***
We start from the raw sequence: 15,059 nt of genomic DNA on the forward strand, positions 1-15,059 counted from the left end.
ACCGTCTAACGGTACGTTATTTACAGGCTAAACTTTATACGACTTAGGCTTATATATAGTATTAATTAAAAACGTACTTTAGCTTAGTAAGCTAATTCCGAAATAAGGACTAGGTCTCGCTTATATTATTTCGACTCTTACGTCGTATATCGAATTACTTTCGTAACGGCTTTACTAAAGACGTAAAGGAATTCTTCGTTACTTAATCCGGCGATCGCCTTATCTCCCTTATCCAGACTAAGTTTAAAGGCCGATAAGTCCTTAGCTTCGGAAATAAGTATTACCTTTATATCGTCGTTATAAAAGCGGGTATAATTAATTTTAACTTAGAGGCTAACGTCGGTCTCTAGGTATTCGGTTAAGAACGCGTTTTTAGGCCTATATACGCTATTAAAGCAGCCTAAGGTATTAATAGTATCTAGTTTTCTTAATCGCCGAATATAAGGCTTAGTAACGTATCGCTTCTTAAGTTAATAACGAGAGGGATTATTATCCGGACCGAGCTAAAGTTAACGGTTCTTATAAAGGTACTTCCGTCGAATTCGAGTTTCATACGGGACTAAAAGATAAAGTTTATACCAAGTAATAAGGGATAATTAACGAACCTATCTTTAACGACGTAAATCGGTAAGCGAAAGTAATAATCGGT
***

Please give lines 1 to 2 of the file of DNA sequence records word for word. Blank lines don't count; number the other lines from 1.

We start from the raw sequence: 15,059 nt of genomic DNA on the forward strand, positions 1-15,059 counted from the left end.
ACCGTCTAACGGTACGTTATTTACAGGCTAAACTTTATACGACTTAGGCTTATATATAGTATTAATTAAAAACGTACTTTAGCTTAGTAAGCTAATTCCGAAATAAGGACTAGGTCTCGCTTATATTATTTCGACTCTTACGTCGTATATCGAATTACTTTCGTAACGGCTTTACTAAAGACGTAAAGGAATTCTTCGTTACTTAATCCGGCGATCGCCTTATCTCCCTTATCCAGACTAAGTTTAAAGGCCGATAAGTCCTTAGCTTCGGAAATAAGTATTACCTTTATATCGTCGTTATAAAAGCGGGTATAATTAATTTTAACTTAGAGGCTAACGTCGGTCTCTAGGTATTCGGTTAAGAACGCGTTTTTAGGCCTATATACGCTATTAAAGCAGCCTAAGGTATTAATAGTATCTAGTTTTCTTAATCGCCGAATATAAGGCTTAGTAACGTATCGCTTCTTAAGTTAATAACGAGAGGGATTATTATCCGGACCGAGCTAAAGTTAACGGTTCTTATAAAGGTACTTCCGTCGAATTCGAGTTTCATACGGGACTAAAAGATAAAGTTTATACCAAGTAATAAGGGATAATTAACGAACCTATCTTTAACGACGTAAATCGGTAAGCGAAAGTAATAATCGGT